The long-ago past matters to the Guantanamo detainees. Last year, Congress seriously curtailed the detainees’ rights to statutory habeas—the form of the writ that Congress has explicitly written into law. And so the detainees are calling on the Supreme Court to recognize and flesh out their habeas rights as a constitutional matter, which means that the court will begin, at least, by thinking about habeas as the framers would have. At the same time, the more recent past matters, too—in particular, the 20th-century Geneva Conventions.
In the last Guantanamo go-round, Hamdan v. Rumsfeld, the Supreme Court said that Geneva’s protections apply to the detainees. Article 5 of Geneva provides captured alleged combatants with a hearing before a “competent” military tribunal, which determines their status—are they really the enemy? In this week’s cases ( Boumediene v. Bush and Al-Odah v. Bush), the government says that the detainees have gone before a tribunal “that afford protections greater than those outlined by Article 5.” There’s that comparative spin again, this time even in italics. But the amicus brief of a group of retired military officers explains why greater should really be a hell of a lot lesser.
In the past, the military has dealt with captured combatants (“all persons taken into custody by U.S. forces”) using procedures outlined in an Army regulation called 190-8. For the Guantanamo detainees, the administration set up a new creature, the Combatant Status Review Tribunal. “The CSRTs depart significantly from standards followed by the military for decades,” the retired military officers write.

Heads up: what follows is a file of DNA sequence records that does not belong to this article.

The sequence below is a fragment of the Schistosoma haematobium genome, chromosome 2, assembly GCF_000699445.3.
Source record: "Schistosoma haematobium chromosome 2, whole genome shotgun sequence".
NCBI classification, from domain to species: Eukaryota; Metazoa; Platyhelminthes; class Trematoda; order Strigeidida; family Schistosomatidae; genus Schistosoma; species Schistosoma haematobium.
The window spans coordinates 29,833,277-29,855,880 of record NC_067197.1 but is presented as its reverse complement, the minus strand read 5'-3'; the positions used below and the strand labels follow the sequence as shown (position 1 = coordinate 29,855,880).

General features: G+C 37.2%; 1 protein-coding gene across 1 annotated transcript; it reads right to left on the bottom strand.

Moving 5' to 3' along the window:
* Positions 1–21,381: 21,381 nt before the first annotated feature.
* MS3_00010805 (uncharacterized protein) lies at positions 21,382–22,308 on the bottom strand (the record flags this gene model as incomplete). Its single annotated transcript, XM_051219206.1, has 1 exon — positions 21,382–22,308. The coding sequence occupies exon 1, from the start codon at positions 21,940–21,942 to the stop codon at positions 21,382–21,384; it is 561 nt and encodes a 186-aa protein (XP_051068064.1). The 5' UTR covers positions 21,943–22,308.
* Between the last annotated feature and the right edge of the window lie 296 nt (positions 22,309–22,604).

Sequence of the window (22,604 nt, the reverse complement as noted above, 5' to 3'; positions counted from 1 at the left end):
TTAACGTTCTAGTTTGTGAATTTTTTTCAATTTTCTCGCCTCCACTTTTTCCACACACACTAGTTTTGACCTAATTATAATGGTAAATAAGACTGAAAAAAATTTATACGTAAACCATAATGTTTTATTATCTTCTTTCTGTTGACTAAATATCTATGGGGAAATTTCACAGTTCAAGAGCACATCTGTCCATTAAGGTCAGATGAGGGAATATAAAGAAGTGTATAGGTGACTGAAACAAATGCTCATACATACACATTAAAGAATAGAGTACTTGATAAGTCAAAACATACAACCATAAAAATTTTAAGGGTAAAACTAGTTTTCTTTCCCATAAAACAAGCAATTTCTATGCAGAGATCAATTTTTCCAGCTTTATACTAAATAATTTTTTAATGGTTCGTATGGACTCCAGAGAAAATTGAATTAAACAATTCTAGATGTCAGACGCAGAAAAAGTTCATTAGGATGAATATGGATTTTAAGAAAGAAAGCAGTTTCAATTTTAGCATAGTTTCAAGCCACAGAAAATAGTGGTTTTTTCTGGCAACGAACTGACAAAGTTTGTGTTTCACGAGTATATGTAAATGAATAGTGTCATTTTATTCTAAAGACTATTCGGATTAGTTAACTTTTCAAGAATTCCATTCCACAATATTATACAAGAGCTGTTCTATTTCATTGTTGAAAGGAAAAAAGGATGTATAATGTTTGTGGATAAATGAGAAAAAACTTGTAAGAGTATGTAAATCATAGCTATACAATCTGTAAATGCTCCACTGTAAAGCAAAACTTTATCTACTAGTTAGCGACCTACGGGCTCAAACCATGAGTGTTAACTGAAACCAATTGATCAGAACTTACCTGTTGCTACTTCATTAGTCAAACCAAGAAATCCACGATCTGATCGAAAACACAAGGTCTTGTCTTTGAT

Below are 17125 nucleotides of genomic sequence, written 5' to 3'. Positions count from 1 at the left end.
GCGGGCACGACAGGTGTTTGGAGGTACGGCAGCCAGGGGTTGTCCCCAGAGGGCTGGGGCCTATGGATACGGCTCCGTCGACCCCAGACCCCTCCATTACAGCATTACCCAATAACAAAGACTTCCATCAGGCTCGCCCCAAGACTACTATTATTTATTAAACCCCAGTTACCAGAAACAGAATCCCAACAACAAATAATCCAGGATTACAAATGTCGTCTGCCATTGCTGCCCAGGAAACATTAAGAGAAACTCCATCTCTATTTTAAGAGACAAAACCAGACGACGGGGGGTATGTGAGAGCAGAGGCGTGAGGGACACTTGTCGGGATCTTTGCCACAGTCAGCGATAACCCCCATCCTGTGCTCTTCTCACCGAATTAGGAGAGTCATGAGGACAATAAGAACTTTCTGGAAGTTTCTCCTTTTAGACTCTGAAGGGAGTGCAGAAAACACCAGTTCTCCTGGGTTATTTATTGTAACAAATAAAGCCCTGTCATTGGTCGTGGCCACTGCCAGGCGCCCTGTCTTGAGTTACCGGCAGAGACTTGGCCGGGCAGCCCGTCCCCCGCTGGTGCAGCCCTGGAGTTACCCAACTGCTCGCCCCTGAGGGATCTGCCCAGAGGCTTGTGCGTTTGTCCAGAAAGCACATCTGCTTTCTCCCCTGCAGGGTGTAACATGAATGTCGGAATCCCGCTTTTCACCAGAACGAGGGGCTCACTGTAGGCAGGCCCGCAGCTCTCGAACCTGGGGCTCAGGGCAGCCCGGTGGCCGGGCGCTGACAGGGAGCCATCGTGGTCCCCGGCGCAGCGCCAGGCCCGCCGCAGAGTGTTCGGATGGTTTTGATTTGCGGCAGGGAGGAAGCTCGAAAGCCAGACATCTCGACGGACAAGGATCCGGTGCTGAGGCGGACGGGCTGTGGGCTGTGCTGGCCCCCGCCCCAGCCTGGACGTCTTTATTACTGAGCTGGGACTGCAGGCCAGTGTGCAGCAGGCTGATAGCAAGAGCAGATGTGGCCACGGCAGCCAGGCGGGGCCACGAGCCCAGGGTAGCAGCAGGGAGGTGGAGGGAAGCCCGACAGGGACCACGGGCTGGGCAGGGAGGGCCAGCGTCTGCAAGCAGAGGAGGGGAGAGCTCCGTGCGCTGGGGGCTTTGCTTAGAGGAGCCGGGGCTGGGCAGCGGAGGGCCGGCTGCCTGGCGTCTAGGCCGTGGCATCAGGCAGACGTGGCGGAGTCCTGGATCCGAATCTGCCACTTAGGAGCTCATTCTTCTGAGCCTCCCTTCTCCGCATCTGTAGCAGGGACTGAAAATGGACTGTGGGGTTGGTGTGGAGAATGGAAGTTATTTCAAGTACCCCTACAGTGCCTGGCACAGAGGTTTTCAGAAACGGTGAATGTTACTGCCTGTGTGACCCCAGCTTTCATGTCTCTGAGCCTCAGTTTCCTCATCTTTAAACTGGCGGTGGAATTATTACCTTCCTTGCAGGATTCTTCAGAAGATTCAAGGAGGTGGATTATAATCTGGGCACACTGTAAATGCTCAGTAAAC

They map out serious deficiencies. The first is “command influence—the pressure that superiors exert over military subordinates,” which “is so harmful to the objectivity and the validity of any military tribunal that it is prohibited by the Code of Military Justice.” And yet command influence is “inextricably intertwined” with the CSRTs. This is the case to such a degree that in some of the unusual cases in which a CSRT panel found a detainee not to be an enemy combatant, a higher-ranking officer demanded a do-over.
The second difference between the CSRTs and traditional military practice is that the CSRTs admit evidence against the detainee that has been obtained through coercion—testimony given under torture. Article 5 prohibits this, for all the obvious reasons, and the 190-8 tribunals have not allowed it. Then there is the question of what it means when the findings of a CSRT turn out to be wrong. Traditionally, prisoners of war have been useful to us only as long as the hostilities have lasted; enemy combatants, whatever the reason for their detention, were released at the end of the conflict. But the war on terror, according to the administration, has no end date.
Finally, the retired officers point out that the stripped-down nature of the CSRTs—defendants also aren’t allowed to have lawyers, and in another contradiction of Article 5, the panels are instructed to presume that the government’s evidence is “genuine and accurate”—is far less justified because none of the procedures are about battlefield sorting. In the past, the 190-8 tribunals had to operate in the midst of armed conflict, for example in Vietnam. The CSRTs are assessing, with no huge urgency, the status of people who have been held for years and are far removed from any theater of war. Shouldn’t the CSRTs be more careful, not less? And yet the retired officers conclude, “Taken together, these differences show that CSRT proceedings are little more than a facade, without even the substantive protections that ensure compliance with Article 5 of the Geneva Conventions and that invest 190-8 tribunals with legitimacy in the eyes of the world.”
So much for the government’s historical claims and comparisons. But don’t expect any of these analyses to matter when Solicitor General Paul Clement argues against the detainees tomorrow. If history is any guide, the administration’s lawyers won’t let the facts stop them.